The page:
Monday, January 23, 2012

stuff I won't live to see

A whimsical meditation.

I'm sad that I won't live to see:

1. Korean taco trucks roaming the surface of the moon, selling their spicy fare along with bottles of oxygen.

2. Regen porno: regeneration technology will reach a point where we'll be able to sever each other's limbs for fun and not think twice about it. Come to think of it, such severing may become an alternative path to the fountain of youth: newly-regrown limbs ought to be much more vigorous than their decrepit counterparts... and since the skin is itself an organ ripe for removal and regrowth, I can imagine wrinkle removal becoming synonymous with skin removal. And why stop there? We could replace bones, muscles, internal organs-- you name it. A person could rebuild him- or herself every few years, and if even the brain can be regenerated, there's nothing to stop us from 100% rebuilds. This will initially be the province of the rich and privileged, of course, but will eventually trickle down to most of the rest of society. "I feel like a new man" will take on new meaning.

3. Shuttles to Jupiter's moons. And news of the first-ever politician to die in the oceans of Europa.

4. Solar system comm methods that use quantum entanglement to send instant messages from Earth to Pluto. Imagine how that will change our remote navigation of probes.

5. The evolution of cutting-edge molecular gastronomy. If this field could somehow be merged with biotech efforts so that we could produce pets that shit out our meals in clean, edible sausage casings, I'd buy several such pets. "Fifi the poodle-- handle the salad! Rover, you're on mashed potato detail! And Rico the chihuahua... you're making the Porterhouse steaks."

6. Asteroid homes for the very, very rich. Which brings up a thought: let's say you get two groups of people who see potential in asteroids. One group is the settlers who build biospheres on the larger asteroids; another group is the miners. This immediately brings up the question of debris management, because in both cases you'd be excavating the asteroids and flinging out a lot of rocks. What sort of shielding would we need to contain the flying debris? And since there's probably already free-floating debris out there now, what sort of shielding would homes and mines need? What kind of culinary culture would develop among Belters (Larry Niven's term, if I'm not mistaken)? I imagine a lot of mushroom-based food.

There's also the question of architecture: an asteroid home would be a hollowed-out asteroid, but since such rocks are irregularly shaped, you'd need to impart spin to produce a simulation of gravity. A given asteroid's irregularities would make such spinning problematic unless it were possible to add "ballast" to the asteroid to keep the spin on an unwavering axis. This ballast could be an aesthetic addition to the asteroid. Another, more complex, architectural possibility would be to affix thrusters to the asteroid so that one could have a maneuverable home (mail delivery might be a pain in the ass for the mailmen), and the hollowed-out interior could feature a huge, revolving chamber (again, to simulate gravity) into which the features of a home could be installed.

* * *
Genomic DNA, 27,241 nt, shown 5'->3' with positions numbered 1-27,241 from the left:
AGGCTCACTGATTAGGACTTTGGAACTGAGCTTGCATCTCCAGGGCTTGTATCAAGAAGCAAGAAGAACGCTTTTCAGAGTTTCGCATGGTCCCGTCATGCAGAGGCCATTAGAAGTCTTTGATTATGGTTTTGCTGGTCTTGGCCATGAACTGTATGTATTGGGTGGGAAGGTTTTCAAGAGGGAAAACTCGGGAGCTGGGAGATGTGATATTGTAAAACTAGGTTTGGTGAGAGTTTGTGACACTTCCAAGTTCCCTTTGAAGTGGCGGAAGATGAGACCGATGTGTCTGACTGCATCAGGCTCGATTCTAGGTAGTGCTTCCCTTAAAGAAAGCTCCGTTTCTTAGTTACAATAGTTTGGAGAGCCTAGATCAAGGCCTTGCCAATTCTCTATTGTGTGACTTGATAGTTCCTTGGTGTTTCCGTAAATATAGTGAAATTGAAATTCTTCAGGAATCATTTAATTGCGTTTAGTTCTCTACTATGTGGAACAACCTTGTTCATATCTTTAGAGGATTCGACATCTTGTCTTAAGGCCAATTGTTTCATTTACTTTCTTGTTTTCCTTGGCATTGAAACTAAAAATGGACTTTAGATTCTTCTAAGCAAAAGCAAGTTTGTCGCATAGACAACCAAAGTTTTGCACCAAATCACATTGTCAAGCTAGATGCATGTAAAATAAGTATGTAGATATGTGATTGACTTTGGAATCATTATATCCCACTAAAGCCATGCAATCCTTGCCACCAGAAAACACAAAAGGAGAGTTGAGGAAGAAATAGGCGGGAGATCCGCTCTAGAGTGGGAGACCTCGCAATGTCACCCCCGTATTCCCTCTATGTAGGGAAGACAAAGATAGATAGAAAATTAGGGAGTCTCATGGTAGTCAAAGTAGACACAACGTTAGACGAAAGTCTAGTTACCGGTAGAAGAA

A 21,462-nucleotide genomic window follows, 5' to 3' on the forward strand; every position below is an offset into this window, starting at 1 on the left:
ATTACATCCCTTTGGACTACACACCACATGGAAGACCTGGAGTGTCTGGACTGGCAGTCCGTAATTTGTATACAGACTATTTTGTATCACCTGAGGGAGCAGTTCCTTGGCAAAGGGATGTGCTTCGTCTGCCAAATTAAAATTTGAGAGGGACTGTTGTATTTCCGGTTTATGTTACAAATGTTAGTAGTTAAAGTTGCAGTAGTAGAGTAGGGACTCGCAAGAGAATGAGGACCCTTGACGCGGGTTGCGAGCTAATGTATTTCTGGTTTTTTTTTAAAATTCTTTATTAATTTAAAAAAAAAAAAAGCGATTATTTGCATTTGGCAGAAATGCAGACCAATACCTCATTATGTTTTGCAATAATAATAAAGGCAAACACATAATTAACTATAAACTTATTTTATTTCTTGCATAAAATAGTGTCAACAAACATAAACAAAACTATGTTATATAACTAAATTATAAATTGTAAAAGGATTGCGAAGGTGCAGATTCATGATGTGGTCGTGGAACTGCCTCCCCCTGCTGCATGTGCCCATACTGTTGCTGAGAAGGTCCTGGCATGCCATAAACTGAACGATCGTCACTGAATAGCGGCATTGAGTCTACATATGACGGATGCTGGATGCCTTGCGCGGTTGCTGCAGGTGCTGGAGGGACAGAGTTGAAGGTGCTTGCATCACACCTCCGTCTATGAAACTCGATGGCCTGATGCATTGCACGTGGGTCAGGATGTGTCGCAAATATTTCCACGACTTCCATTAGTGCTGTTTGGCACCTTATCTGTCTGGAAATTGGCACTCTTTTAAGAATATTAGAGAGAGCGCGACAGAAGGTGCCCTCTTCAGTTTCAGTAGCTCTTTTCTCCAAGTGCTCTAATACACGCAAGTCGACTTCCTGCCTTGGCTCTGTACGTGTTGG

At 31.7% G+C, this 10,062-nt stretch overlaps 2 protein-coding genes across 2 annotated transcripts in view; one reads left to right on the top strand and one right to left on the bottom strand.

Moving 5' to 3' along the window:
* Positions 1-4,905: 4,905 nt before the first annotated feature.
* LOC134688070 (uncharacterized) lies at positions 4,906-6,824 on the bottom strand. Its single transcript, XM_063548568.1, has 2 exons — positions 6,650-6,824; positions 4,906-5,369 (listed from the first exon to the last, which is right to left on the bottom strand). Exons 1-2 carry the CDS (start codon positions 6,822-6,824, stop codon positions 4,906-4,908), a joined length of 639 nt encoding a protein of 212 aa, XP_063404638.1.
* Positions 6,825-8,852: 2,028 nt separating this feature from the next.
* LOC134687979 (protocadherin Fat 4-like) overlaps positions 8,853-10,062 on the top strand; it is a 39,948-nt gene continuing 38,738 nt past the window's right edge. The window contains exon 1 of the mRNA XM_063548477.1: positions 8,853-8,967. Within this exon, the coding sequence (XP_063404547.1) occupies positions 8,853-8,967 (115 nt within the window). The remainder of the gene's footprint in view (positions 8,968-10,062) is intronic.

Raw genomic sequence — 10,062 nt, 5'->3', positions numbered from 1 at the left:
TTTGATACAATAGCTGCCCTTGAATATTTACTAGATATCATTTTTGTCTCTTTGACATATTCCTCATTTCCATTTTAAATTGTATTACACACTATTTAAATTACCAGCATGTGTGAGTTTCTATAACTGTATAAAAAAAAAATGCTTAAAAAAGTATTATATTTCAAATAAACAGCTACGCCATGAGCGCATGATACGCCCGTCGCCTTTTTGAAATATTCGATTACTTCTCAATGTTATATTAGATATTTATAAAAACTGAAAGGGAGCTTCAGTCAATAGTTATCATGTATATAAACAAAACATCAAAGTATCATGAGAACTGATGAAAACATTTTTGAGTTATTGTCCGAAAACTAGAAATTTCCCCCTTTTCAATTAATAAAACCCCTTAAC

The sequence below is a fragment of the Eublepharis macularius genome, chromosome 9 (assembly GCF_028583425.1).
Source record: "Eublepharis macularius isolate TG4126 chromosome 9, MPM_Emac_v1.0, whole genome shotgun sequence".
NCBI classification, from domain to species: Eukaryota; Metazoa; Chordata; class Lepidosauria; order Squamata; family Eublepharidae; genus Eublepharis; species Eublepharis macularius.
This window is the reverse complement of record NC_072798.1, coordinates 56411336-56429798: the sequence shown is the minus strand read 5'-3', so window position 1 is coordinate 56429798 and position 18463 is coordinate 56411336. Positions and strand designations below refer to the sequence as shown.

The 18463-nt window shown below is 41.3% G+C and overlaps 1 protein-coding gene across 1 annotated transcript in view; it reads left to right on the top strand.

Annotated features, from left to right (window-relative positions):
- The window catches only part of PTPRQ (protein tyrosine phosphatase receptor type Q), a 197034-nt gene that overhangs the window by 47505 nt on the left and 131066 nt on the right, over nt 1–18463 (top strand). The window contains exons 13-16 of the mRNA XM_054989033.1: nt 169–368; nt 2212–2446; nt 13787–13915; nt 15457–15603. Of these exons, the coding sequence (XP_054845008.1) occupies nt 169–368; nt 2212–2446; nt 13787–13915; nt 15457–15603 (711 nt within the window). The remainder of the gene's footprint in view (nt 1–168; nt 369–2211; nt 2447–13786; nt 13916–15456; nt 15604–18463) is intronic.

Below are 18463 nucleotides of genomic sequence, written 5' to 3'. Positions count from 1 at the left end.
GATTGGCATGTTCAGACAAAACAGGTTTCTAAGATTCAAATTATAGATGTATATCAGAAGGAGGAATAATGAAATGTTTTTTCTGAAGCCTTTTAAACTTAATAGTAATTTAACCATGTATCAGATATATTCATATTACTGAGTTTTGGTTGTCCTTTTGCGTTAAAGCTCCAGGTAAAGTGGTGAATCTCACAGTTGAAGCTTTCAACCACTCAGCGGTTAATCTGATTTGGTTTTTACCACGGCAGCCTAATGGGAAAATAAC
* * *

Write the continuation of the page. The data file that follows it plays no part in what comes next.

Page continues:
7. True AI. I doubt I'll see this in my lifetime, but because I'm something of a Kurzweilian functionalist, I think "strong AI" is possible. This won't mean machines that play chess well or are super-strong: it'll mean machines that handle new situations-- social, environmental-- with the same skill and aplomb that humans do: machines that speculate and wonder, that draw their own conclusions and have the initiative to act on them.

8. Detailed time-flow maps of our galaxy. Einstein's theories tell us that absolute simultaneity doesn't exist in the universe: time is woven into space as one integrated continuum; just as space and matter can be dense or thin, fast or slow, time flows differently in different regions of space. We may start plotting the flow of time and discover that time has "weather patterns."

9. Overcrowding on Mars. I expect a great deal of terraforming there, and with the thin atmosphere, plenty of genetic mutation. Mars might end up even more diversely peopled with life than Earth... unless we discover that it really is a planet whose resources have been spent.

10. First contact. Up to now, I think we can safely say that aliens have never visited our planet, and there's a real possibility that we truly are alone in the universe. But as we continue to discover just how numerous "Earth-like" worlds are (the amount of data we've collected in a single decade is insane), the chance that some of them may have evolved spacefaring intelligences would seem to go up. I suspect it's only a matter of time. Just not my time.


1 comment:

John McCrarey said...

I fear I won't live to see reincarnation...